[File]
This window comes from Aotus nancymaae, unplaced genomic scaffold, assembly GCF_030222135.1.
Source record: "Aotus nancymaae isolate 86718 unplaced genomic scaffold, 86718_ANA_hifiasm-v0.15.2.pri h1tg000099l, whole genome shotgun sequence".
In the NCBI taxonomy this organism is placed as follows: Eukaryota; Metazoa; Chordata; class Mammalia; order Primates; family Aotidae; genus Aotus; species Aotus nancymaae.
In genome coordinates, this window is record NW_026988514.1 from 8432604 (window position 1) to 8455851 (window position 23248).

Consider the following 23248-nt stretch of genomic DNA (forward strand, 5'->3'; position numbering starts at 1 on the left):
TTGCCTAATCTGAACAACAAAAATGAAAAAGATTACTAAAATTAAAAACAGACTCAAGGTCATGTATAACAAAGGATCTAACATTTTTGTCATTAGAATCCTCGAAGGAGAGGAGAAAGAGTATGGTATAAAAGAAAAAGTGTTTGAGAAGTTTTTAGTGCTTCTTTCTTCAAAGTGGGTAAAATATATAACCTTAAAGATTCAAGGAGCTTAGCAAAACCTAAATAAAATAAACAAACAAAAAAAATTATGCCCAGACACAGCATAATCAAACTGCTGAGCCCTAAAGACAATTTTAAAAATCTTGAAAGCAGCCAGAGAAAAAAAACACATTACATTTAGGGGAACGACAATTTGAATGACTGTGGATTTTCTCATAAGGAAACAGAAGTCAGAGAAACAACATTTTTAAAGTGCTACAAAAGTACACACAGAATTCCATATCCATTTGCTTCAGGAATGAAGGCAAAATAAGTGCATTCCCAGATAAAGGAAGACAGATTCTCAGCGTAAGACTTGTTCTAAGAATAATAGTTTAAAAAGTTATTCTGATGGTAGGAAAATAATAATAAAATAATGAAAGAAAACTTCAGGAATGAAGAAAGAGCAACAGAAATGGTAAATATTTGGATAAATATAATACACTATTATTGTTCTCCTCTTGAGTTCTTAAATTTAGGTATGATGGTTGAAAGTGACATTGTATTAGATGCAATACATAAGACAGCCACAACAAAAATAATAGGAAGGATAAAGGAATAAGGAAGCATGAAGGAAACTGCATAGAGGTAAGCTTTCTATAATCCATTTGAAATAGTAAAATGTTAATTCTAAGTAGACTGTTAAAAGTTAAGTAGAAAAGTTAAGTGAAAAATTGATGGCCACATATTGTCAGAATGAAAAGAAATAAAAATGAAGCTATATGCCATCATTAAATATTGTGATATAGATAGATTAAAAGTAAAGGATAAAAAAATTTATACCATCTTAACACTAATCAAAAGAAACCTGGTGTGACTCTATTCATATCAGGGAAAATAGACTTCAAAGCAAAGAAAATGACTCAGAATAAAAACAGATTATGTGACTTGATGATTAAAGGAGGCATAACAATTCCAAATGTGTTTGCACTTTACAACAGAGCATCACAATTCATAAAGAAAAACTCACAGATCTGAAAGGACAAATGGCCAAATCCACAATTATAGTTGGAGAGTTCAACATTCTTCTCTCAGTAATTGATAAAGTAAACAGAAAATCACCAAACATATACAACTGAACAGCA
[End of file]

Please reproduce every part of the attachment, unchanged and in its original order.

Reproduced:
This window comes from Aotus nancymaae, unplaced genomic scaffold, assembly GCF_030222135.1.
Source record: "Aotus nancymaae isolate 86718 unplaced genomic scaffold, 86718_ANA_hifiasm-v0.15.2.pri h1tg000099l, whole genome shotgun sequence".
In the NCBI taxonomy this organism is placed as follows: Eukaryota; Metazoa; Chordata; class Mammalia; order Primates; family Aotidae; genus Aotus; species Aotus nancymaae.
In genome coordinates, this window is record NW_026988514.1 from 8432604 (window position 1) to 8455851 (window position 23248).

Consider the following 23248-nt stretch of genomic DNA (forward strand, 5'->3'; position numbering starts at 1 on the left):
TTGCCTAATCTGAACAACAAAAATGAAAAAGATTACTAAAATTAAAAACAGACTCAAGGTCATGTATAACAAAGGATCTAACATTTTTGTCATTAGAATCCTCGAAGGAGAGGAGAAAGAGTATGGTATAAAAGAAAAAGTGTTTGAGAAGTTTTTAGTGCTTCTTTCTTCAAAGTGGGTAAAATATATAACCTTAAAGATTCAAGGAGCTTAGCAAAACCTAAATAAAATAAACAAACAAAAAAAATTATGCCCAGACACAGCATAATCAAACTGCTGAGCCCTAAAGACAATTTTAAAAATCTTGAAAGCAGCCAGAGAAAAAAAACACATTACATTTAGGGGAACGACAATTTGAATGACTGTGGATTTTCTCATAAGGAAACAGAAGTCAGAGAAACAACATTTTTAAAGTGCTACAAAAGTACACACAGAATTCCATATCCATTTGCTTCAGGAATGAAGGCAAAATAAGTGCATTCCCAGATAAAGGAAGACAGATTCTCAGCGTAAGACTTGTTCTAAGAATAATAGTTTAAAAAGTTATTCTGATGGTAGGAAAATAATAATAAAATAATGAAAGAAAACTTCAGGAATGAAGAAAGAGCAACAGAAATGGTAAATATTTGGATAAATATAATACACTATTATTGTTCTCCTCTTGAGTTCTTAAATTTAGGTATGATGGTTGAAAGTGACATTGTATTAGATGCAATACATAAGACAGCCACAACAAAAATAATAGGAAGGATAAAGGAATAAGGAAGCATGAAGGAAACTGCATAGAGGTAAGCTTTCTATAATCCATTTGAAATAGTAAAATGTTAATTCTAAGTAGACTGTTAAAAGTTAAGTAGAAAAGTTAAGTGAAAAATTGATGGCCACATATTGTCAGAATGAAAAGAAATAAAAATGAAGCTATATGCCATCATTAAATATTGTGATATAGATAGATTAAAAGTAAAGGATAAAAAAATTTATACCATCTTAACACTAATCAAAAGAAACCTGGTGTGACTCTATTCATATCAGGGAAAATAGACTTCAAAGCAAAGAAAATGACTCAGAATAAAAACAGATTATGTGACTTGATGATTAAAGGAGGCATAACAATTCCAAATGTGTTTGCACTTTACAACAGAGCATCACAATTCATAAAGAAAAACTCACAGATCTGAAAGGACAAATGGCCAAATCCACAATTATAGTTGGAGAGTTCAACATTCTTCTCTCAGTAATTGATAAAGTAAACAGAAAATCACCAAACATATACAACTGAACAGCA